The Office for National Statistics (ONS) estimates about 1.5 million people in the UK have "long Covid".
Most people who catch Covid don't become severely ill and get better relatively quickly.
But some have long-term problems after recovering from the original infection - even if they weren't very ill in the first place.
What are long Covid symptoms?
Long Covid isn't fully understood, and there's no internationally-agreed definition - so estimates of how common it is, or what the main symptoms are, vary.
Guidance for UK health professionals refers to symptoms that continue for more than 12 weeks which cannot be explained by another cause.
According to the NHS, these can include:
- extreme tiredness
- shortness of breath, chest pain or tightness
- problems with memory and concentration ("brain fog")
- changes to taste and smell
- joint pain
But patient surveys suggest a range of other symptoms may also be present, including gut problems, insomnia and vision changes.
It is crucial to remember these symptoms can have other causes too.
There's a lot of research investigating the potential long-term impact of coronavirus.
One study suggests Covid may affect the brain, with a slight shrinkage in size visible after infection.
Another suggests some people with long Covid have lung abnormalities.
But the significance of these changes and whether they are permanent is unknown.
And the severity of problems also varies enormously. Some people will have no issues continuing with their day-to-day lives, while others may struggle.
How will I know I have long Covid?
There is currently no standard test.
People suspected of having it are checked for other issues like diabetes, thyroid function and iron deficiency first, before being offered a long Covid diagnosis.
A blood test could become available in the future.
What causes long Covid?
We don't know.
It could be that the initial infection sends some people's immune systems into overdrive, meaning they attack not just the virus but their own organs.
The virus entering and damaging our cells might explain some symptoms like a loss of smell and taste, while damage to blood vessels could, for example, contribute to heart problems.
It is likely several different things are going on in different people, causing a wide range of problems.
Who gets long Covid and how common is it?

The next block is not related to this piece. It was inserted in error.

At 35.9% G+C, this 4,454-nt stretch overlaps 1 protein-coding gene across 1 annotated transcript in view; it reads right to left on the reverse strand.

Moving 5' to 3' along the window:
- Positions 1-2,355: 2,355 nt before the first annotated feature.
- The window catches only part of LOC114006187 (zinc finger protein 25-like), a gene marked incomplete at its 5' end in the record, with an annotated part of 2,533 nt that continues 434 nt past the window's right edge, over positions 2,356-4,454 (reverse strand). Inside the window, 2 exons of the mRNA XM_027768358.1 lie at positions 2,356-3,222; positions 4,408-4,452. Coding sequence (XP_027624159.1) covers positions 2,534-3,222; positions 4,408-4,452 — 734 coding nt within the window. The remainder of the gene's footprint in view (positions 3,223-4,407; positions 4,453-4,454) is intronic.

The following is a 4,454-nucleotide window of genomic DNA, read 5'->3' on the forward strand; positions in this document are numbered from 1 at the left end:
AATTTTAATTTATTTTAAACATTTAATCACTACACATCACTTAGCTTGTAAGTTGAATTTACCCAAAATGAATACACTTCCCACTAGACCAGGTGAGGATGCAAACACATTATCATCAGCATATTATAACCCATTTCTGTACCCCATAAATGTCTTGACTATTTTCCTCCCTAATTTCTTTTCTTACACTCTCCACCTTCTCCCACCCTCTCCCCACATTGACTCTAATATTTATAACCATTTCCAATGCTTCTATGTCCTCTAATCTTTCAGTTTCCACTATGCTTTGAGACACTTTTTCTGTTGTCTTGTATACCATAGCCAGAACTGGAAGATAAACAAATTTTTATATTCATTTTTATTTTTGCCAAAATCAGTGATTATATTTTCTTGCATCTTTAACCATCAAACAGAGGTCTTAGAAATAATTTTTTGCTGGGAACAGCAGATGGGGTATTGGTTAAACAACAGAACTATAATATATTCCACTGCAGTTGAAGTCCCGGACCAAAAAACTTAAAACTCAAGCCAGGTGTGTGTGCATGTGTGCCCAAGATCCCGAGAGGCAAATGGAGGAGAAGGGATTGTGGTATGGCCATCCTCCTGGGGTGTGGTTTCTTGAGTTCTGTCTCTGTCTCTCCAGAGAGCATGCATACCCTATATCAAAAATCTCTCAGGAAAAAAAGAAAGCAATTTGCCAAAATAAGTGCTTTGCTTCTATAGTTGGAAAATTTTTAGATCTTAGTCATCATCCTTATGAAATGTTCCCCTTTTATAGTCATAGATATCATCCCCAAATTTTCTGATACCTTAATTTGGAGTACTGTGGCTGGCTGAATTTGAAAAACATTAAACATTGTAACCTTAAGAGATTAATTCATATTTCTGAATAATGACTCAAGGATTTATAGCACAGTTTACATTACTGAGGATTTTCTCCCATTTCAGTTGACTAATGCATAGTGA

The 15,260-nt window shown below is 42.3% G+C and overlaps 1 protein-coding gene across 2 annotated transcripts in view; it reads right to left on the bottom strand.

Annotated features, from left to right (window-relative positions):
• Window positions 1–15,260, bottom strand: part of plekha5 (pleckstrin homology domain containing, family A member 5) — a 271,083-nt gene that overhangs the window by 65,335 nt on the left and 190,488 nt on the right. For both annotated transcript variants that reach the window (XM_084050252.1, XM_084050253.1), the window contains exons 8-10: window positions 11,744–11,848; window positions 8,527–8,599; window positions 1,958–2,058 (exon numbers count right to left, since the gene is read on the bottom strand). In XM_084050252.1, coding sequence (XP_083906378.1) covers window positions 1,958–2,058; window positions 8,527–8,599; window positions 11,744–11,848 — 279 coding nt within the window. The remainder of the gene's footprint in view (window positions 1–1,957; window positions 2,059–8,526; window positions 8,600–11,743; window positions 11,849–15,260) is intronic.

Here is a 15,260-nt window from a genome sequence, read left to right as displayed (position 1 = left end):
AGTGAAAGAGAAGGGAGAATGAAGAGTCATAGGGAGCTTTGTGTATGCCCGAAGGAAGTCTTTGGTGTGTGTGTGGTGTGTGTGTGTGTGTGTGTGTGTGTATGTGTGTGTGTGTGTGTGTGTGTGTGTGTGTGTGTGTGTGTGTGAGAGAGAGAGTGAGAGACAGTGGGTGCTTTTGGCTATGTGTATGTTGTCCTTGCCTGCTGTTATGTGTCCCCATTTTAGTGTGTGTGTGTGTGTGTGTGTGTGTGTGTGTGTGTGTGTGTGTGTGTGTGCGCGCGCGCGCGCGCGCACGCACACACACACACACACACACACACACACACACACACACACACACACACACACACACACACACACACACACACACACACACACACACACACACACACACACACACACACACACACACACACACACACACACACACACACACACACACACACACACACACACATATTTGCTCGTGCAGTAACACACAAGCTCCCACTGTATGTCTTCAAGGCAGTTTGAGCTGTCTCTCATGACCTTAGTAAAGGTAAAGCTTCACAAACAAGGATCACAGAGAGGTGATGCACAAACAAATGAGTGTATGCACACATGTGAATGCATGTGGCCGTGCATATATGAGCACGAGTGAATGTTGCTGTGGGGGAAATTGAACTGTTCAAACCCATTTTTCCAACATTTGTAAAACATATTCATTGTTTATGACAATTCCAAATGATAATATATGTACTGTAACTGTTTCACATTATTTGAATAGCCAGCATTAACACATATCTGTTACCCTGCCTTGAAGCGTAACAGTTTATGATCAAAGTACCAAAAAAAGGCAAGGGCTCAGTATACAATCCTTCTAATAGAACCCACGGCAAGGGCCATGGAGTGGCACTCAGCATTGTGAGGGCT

This is difficult to pin down because medics only recently started recording long Covid.
The ONS estimates about 1.5 million people in the UK have symptoms for more than four weeks. Of those, 71% first caught the virus at least 12 weeks previously, and 45% at least a year earlier.
The ONS asked people to record their own symptoms, and suggests the condition is most common in:
- 35 to 49-year-olds
- people with underlying conditions which limit their activities
- those working in health, social care or education
- people living in poorer areas
What about children?
Children are less likely than adults to catch Covid and therefore less likely to develop long Covid - but some still do.
In August 2020, leading experts said they were reassured after a large study showed persistent symptoms were less common than first feared.
A team of researchers investigated more than 200,000 positive cases among 11 to 17-year-olds in the UK between September 2020 and March 2021.
They estimated that between 4,000 and 32,000 were still experiencing symptoms 15 weeks later.
We don't know how severe the symptoms were, although there was little evidence that children were left bedridden or unable to attend school.
However, researchers stress the risk to young people is "not trivial", and say it is vital that children get the right medical support.
What treatments are available?
About 90 long Covid assessment centres have been set up across England.
Similar clinics have opened in Northern Ireland, while in Scotland and Wales patients are referred to different services, depending on their specific symptoms.
Currently there are no proven drug treatments, with the main focus on managing symptoms and gradually increasing activity where possible.
Studies on how best to improve the lives of people with long Covid are continuing.
Can the vaccine help?
Some reports suggest people who have been vaccinated are less likely to have long Covid.
Vaccines help stop people contracting the virus in the first place - but infections can still occur, particularly when immunity starts to wane. Their main job is to prevent people getting very sick with Covid.
They may also improve Covid symptoms, either immediately or over several weeks.
And there is some evidence that jabs may help prevent infections "turning into" long Covid.
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